No man's land: "Circe" by Madeline Miller

Book: Circe by Madeline Miller

Release date: April 10, 2018

Pages: 400

Publisher: Little, Brown and Company

Genre/category: Fantasy, mythology, historical fiction

Rating: ★★★★★

I remember loving Greek mythology and The Odyssey in high school, but even then, I thought Odysseus was a total fuckboy. Like, sure, he was an epic hero, but he was also just a trash man who did trash things like killing his servants and pissing Poseidon off and having goddesses as side-pieces. And that's one of many things this retelling of Greek myths gets so right: the king of Ithaca doesn't come out looking too good.

"Is THIS your king?"

In Circe, the titular character is the neglected half-nymph daughter of Helios, god of the sun. Her desperate loneliness triggers a series of quiet rebellions that eventually lead to her exile. There, on the island of Aiaia, she nurtures her natural gift for witchcraft and is visited by gods, mortals and heroes.

This book captivated me. Miller's writing is emotional and philosophical, yet grounded in the visual and tangible. Circe's transformation over thousands of years, from loveless child to hardened sorceress, to a complex woman fully owning her place in the world, is heightened by her divinity and the epic stakes in her story. But it's a story many women will see themselves in.

My whole life, I had waited for tragedy to find me. I never doubted that it would, for I had desires and defiance and powers more than others thought I deserved, all the things that draw the thunderstroke.

I love retellings. And I especially love the concept of a retelling from the point of view of a secondary character. My limited knowledge and memory of mythology in some ways enhanced my experience of the novel, because I couldn't predict how some events would turn out, or I remembered just enough about characters to make their cameos feel like a treat.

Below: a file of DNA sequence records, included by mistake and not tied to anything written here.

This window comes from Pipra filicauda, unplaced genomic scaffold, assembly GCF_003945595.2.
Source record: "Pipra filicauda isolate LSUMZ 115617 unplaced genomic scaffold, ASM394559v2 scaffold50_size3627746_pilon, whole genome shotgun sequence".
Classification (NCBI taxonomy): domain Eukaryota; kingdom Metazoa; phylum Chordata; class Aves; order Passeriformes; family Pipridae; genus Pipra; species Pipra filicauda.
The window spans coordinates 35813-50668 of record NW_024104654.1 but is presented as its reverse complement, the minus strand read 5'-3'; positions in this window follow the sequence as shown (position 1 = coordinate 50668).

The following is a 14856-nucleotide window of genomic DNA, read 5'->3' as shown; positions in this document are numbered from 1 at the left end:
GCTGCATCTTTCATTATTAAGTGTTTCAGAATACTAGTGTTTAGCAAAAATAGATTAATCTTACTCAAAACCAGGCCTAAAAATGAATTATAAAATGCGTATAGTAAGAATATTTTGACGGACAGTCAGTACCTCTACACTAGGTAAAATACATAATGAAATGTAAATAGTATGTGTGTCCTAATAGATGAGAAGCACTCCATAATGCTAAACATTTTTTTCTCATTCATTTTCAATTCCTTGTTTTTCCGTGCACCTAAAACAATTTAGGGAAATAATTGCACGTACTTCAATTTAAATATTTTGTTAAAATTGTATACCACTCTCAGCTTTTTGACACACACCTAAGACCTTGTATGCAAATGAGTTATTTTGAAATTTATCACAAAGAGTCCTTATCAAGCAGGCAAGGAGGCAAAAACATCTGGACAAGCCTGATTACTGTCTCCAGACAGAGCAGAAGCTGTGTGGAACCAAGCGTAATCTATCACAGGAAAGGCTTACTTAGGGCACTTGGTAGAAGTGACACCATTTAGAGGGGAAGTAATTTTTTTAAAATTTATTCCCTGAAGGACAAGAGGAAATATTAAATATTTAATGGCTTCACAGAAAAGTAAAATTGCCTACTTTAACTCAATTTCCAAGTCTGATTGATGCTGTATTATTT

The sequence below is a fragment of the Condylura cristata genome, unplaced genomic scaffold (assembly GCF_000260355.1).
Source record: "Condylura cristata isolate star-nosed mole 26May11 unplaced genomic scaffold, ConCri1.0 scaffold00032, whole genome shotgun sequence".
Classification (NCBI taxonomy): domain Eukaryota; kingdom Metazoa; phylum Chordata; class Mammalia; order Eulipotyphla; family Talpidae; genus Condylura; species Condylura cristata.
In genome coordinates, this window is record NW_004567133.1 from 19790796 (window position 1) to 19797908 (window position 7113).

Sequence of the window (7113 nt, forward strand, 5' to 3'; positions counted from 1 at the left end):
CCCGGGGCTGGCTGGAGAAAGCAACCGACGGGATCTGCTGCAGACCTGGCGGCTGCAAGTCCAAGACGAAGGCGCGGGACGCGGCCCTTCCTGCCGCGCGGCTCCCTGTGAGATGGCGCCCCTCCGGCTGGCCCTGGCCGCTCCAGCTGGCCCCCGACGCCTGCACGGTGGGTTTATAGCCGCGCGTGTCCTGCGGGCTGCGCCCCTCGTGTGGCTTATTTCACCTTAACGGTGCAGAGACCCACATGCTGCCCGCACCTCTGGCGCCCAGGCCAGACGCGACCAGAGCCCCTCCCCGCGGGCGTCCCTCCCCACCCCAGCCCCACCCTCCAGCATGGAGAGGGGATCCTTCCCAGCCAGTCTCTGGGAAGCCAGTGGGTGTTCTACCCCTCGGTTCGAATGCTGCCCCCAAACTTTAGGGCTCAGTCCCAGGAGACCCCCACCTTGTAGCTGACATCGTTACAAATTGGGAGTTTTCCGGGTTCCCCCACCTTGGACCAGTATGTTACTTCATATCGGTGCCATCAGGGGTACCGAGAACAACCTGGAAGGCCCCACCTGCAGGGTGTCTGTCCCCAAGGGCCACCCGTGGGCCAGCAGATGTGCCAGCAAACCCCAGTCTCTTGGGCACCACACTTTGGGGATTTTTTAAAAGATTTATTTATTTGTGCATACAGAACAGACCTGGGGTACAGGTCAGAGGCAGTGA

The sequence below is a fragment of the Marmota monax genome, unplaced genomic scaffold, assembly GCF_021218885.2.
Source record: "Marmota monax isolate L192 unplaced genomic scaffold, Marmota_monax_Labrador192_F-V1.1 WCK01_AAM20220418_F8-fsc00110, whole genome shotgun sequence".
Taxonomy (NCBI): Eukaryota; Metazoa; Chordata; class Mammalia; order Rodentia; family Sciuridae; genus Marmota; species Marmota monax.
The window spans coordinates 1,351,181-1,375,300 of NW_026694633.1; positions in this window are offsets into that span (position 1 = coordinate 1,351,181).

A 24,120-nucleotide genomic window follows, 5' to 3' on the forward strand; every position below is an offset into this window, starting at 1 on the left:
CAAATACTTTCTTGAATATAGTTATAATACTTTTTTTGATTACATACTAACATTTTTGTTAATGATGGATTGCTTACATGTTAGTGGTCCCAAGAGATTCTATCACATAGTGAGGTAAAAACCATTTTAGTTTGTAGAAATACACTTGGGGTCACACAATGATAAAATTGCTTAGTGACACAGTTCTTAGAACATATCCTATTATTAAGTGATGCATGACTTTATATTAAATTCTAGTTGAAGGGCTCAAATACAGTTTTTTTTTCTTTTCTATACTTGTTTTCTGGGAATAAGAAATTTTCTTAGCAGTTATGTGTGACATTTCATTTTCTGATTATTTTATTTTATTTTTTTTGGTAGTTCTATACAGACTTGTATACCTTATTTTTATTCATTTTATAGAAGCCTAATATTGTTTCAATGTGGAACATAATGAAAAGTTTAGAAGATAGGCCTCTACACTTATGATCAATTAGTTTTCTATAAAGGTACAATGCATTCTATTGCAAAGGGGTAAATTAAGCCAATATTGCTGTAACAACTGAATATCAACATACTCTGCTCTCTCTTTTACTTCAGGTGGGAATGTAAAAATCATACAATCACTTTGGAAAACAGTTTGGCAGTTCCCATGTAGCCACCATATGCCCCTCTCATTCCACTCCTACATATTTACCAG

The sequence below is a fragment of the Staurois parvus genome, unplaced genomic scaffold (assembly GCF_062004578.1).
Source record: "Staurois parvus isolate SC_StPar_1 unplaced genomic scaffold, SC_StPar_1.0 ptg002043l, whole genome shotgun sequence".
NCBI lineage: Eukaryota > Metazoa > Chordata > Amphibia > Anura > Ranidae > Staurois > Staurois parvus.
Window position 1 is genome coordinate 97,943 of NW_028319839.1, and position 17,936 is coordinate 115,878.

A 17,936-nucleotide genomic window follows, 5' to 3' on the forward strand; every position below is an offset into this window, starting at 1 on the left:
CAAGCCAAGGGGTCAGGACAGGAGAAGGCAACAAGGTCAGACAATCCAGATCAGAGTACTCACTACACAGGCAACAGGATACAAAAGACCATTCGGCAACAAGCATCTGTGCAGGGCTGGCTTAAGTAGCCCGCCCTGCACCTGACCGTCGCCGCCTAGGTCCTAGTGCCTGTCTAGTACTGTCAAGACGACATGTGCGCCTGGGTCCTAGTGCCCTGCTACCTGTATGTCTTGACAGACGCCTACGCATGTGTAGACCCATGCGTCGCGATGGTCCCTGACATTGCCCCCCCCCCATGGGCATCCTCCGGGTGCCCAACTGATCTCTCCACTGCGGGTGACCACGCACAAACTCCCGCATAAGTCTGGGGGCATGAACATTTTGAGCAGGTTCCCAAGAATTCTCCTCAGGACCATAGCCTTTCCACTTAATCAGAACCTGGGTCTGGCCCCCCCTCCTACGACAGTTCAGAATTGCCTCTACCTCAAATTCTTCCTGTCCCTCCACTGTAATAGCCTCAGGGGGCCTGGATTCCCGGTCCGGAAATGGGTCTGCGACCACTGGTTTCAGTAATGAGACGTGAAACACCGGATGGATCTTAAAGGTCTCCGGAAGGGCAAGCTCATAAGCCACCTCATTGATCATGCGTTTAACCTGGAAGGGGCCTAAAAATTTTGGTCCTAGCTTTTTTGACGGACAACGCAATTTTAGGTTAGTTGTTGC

Humbling women seems to me a chief pastime of poets. As if there can be no story unless we crawl and weep.

Miller adheres pretty closely to the old stories, but subverts or elaborates on aspects of them in really clever ways. While we do see Odysseus, and his relationship with Circe sets up some pivotal plot points, this goes far outside the scope of his famous story. We meet Prometheus, Daedalus and his son Icarus, Jason and Medea, Hermes, the Minotaur, Scylla, and others.

Both Circe's isolation and her interactions with mythical characters made me think a lot about connections, and about how everyone is the main character of their own story while playing a supporting role in everyone else's. In even the most seemingly insignificant moments of connection with someone, you become part of their story. Sometimes that influence is much more consequential. But so much of Circe's story is about being alone, and about finding what your life means to you and you alone. I loved how this book played with those themes.

I had no right to claim him, I knew it. But in a solitary life, there are rare moments when another soul dips near yours, as stars once a year brush the earth. Such a constellation was he to me.

I'm not a big rereader, but this book had a major impact on me. I think it might become one of those touchstone books that you reread every so often, when life milestones have changed you in some way and you want to see how you respond to something you loved now that you've added some new layer to your experiences. This epic tale of womanhood, with all its pain and all its pleasure, deserves to be sung about like any battle-forged hero.

TW: Sexual assault, rape, violence